📝 by Patrick Williams
Throughout Courtney Mahoney’s 26 years with the Chicago Wolves, there have been four championships, two leagues, more than 1,000 wins, personal awards, and the countless hours that come with working in an American Hockey League front office.
Boil it down for Mahoney, though, and those 26 years more than anything come down to what hockey can provide ― and what it can do for others.
The feeling to “just to be down in the tunnel, to sip out of the Cup and just be like, ‘This is why you work in sports’ is just tremendous,” Mahoney explains.
Those benefits are what Mahoney receives from a life in hockey. What she gives in return is far more abundant. Whether it is a community member in need, a dog seeking a home, or someone taking in a hockey game for the first time, Mahoney’s contributions vary from charity work all the way to the nightly scramble coordinating the team’s well-known pre-game pyrotechnics display.
Mahoney joined the Wolves in 1996 out of the University of Wisconsin, starting in the team’s community relations department and growing into a role that continues to expand all these years later.
“I just was really lucky,” Mahoney said of her start with the Wolves. “Don Levin (Wolves chairman of the board and governor) really kind of empowered me early on, especially when it came to community. I felt like [he] gave me the faith in me to give me autonomy on how we wanted to do things. And obviously as long as you [were] doing them right and doing them well and making an impact on the community, I could continue.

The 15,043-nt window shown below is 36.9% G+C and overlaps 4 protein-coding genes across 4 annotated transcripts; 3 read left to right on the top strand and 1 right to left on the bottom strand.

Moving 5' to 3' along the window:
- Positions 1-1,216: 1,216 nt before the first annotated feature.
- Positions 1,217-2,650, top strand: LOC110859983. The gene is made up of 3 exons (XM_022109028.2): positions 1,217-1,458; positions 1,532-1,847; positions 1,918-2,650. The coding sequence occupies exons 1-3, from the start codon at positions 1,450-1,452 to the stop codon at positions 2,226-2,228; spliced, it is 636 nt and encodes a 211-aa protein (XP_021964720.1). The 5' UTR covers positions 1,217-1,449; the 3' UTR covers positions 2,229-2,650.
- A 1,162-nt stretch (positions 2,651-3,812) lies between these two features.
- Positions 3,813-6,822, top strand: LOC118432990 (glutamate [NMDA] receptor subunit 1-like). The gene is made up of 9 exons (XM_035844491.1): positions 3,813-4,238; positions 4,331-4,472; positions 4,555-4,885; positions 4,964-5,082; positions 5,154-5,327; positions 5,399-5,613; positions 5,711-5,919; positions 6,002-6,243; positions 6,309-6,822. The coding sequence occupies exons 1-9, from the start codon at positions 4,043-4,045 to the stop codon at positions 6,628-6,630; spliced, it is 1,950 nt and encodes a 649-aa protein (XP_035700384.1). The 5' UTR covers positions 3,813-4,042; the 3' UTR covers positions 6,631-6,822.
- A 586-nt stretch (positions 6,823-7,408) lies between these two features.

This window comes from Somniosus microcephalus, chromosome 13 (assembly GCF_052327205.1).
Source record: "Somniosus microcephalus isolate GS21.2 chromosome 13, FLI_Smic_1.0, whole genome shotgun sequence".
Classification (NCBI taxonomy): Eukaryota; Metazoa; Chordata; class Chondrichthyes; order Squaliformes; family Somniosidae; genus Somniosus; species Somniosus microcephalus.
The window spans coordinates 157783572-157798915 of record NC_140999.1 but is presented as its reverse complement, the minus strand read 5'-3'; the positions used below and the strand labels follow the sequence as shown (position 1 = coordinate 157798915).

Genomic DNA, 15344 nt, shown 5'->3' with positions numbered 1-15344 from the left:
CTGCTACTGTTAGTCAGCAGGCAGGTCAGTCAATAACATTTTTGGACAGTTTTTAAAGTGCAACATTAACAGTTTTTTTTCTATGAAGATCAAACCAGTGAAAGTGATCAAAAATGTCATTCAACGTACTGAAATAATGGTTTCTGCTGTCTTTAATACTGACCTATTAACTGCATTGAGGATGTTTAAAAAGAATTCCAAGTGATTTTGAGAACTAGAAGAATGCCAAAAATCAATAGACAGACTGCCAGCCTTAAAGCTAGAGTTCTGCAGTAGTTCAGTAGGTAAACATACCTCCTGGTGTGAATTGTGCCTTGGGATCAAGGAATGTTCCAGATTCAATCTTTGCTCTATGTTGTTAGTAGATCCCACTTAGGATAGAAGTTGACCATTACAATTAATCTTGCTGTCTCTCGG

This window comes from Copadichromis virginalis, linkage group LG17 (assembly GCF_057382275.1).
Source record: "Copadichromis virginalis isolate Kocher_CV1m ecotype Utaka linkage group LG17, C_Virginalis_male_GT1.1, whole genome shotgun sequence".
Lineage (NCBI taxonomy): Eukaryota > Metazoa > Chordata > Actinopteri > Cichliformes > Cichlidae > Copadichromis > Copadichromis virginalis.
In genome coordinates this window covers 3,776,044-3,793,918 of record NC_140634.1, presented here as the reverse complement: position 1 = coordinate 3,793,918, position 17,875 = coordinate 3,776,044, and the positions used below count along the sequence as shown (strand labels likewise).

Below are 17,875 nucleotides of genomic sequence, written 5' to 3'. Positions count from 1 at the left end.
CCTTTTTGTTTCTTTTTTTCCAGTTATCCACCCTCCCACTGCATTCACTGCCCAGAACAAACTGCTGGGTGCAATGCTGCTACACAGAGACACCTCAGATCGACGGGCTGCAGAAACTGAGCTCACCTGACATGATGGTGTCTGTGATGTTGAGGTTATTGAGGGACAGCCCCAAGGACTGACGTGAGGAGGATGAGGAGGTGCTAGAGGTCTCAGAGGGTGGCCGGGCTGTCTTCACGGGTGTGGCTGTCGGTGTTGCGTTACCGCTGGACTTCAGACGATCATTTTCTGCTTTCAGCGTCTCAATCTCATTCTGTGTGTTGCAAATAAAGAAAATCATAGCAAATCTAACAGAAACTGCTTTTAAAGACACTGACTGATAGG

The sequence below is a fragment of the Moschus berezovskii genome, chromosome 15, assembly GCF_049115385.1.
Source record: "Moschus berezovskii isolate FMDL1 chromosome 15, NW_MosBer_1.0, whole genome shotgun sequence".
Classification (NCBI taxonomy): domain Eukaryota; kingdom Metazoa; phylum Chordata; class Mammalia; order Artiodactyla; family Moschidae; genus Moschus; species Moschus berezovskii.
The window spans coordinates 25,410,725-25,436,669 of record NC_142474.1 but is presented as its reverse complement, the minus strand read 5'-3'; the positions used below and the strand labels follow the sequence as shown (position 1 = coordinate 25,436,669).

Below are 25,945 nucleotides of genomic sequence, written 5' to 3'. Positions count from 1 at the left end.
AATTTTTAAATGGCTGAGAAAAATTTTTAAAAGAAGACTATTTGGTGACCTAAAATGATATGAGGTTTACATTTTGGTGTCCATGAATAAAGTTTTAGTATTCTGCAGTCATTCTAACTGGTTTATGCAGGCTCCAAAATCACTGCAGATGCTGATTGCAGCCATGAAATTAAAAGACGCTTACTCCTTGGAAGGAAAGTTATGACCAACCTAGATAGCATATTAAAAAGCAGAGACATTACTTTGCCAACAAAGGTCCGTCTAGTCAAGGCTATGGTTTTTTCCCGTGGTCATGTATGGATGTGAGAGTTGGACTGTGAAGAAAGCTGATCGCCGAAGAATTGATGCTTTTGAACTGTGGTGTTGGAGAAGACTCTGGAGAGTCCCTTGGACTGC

“I’ve grown up with [Wolves general manager] Wendell [Young]. He’s kind of my surrogate father, his whole family. They’re just both great mentors, just how they manage and how they handle their business. It’s where I’ve learned that from, and it’s my goal here creating [that] environment.”
The faith that Levin and Young have shown has been justified in turn.
Name a front-office task that has needed completion, and chances are that Mahoney has done it at some point. While president of business operations Jon Sata handles the revenue side of the organization, Mahoney coordinates the other side. Her portfolio ranges from merchandise to community relations and fundraising, to assisting players with their off-ice needs, to game operations, to overseeing the club’s creative initiatives ― which may range from a billboard to a ticket flyer.
No night is the same, either. One task Saturday night might involve wrangling a choir for the national anthem. Sunday afternoon’s agenda could include a pre-game ceremony.
“You can’t get complacent at all,” Mahoney said of putting on a show. “Not even for a single game, because it’s somebody’s first game, and you just want to give them the very best experience.”
Mahoney captured the AHL’s Ken McKenzie Award in 2008-09, the honor given to a front-office member for outstanding promotion of their team. The Wolves’ Mahoney-led community relations staff was also honored by the league in 2011-12 and 2019-20. And last month Dr. Sandy Goldberg, the founder of A Silver Lining Foundation, nominated Mahoney to be honored by Illinois state comptroller Susana A. Mendoza to commemorate Women’s History Month. Mahoney has worked closely with that organization to expand access to breast health testing.
“I’m really lucky to have such good people I work with that help elevate what we do here,” Mahoney said. “I loved that it’s so nice to empower women and to see strong women getting recognized. And hopefully we can continue to do that. I think in our office, especially, there are so many women crushing it at leadership roles, so sometimes we don’t get fazed by it. But to see it and see how it’s evolving and [in] society, we have to keep pushing, keep supporting each other.